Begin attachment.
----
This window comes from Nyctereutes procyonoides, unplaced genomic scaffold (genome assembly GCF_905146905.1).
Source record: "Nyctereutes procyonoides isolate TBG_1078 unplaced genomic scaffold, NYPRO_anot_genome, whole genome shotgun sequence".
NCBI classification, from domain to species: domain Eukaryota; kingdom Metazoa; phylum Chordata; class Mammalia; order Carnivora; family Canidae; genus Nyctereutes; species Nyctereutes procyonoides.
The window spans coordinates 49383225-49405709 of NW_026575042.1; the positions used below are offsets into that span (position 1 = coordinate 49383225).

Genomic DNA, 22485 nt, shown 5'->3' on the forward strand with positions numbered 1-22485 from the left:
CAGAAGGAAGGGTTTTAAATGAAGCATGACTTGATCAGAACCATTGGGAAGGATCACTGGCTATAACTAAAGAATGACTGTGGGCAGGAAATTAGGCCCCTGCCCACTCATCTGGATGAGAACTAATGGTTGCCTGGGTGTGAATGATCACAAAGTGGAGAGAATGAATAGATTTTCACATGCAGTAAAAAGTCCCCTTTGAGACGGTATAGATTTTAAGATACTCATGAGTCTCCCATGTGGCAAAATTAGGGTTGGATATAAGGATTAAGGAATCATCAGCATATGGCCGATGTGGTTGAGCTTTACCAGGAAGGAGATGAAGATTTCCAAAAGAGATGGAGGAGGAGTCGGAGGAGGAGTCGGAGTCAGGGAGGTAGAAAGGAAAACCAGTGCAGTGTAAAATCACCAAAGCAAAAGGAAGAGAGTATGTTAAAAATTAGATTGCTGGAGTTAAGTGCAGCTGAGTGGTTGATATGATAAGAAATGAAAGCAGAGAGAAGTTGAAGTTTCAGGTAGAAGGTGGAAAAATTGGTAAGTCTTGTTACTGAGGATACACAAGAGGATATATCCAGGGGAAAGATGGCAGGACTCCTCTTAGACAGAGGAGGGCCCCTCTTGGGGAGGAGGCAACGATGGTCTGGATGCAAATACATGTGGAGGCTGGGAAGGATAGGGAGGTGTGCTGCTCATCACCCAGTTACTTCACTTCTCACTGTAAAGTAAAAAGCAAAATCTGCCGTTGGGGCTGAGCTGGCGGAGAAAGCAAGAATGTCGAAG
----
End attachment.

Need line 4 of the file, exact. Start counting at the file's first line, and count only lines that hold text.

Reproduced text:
The window spans coordinates 49383225-49405709 of NW_026575042.1; the positions used below are offsets into that span (position 1 = coordinate 49383225).